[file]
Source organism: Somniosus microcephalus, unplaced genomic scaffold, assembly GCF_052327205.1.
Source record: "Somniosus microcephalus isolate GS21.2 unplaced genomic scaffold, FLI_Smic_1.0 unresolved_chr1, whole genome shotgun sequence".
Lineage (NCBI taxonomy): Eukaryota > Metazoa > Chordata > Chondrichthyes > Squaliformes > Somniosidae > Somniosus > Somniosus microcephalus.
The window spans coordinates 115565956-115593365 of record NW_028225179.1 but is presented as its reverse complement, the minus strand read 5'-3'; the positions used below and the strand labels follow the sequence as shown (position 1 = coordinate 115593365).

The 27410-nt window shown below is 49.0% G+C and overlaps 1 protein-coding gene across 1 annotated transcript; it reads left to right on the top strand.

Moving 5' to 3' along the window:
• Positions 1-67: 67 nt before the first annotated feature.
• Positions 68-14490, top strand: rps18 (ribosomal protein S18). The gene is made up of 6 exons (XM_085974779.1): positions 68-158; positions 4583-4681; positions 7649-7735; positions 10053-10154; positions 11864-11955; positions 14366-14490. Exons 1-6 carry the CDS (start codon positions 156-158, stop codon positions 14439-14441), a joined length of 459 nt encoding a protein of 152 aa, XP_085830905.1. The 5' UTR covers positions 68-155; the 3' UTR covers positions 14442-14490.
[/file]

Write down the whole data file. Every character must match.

Source organism: Somniosus microcephalus, unplaced genomic scaffold, assembly GCF_052327205.1.
Source record: "Somniosus microcephalus isolate GS21.2 unplaced genomic scaffold, FLI_Smic_1.0 unresolved_chr1, whole genome shotgun sequence".
Lineage (NCBI taxonomy): Eukaryota > Metazoa > Chordata > Chondrichthyes > Squaliformes > Somniosidae > Somniosus > Somniosus microcephalus.
The window spans coordinates 115565956-115593365 of record NW_028225179.1 but is presented as its reverse complement, the minus strand read 5'-3'; the positions used below and the strand labels follow the sequence as shown (position 1 = coordinate 115593365).

The 27410-nt window shown below is 49.0% G+C and overlaps 1 protein-coding gene across 1 annotated transcript; it reads left to right on the top strand.

Moving 5' to 3' along the window:
• Positions 1-67: 67 nt before the first annotated feature.
• Positions 68-14490, top strand: rps18 (ribosomal protein S18). The gene is made up of 6 exons (XM_085974779.1): positions 68-158; positions 4583-4681; positions 7649-7735; positions 10053-10154; positions 11864-11955; positions 14366-14490. Exons 1-6 carry the CDS (start codon positions 156-158, stop codon positions 14439-14441), a joined length of 459 nt encoding a protein of 152 aa, XP_085830905.1. The 5' UTR covers positions 68-155; the 3' UTR covers positions 14442-14490.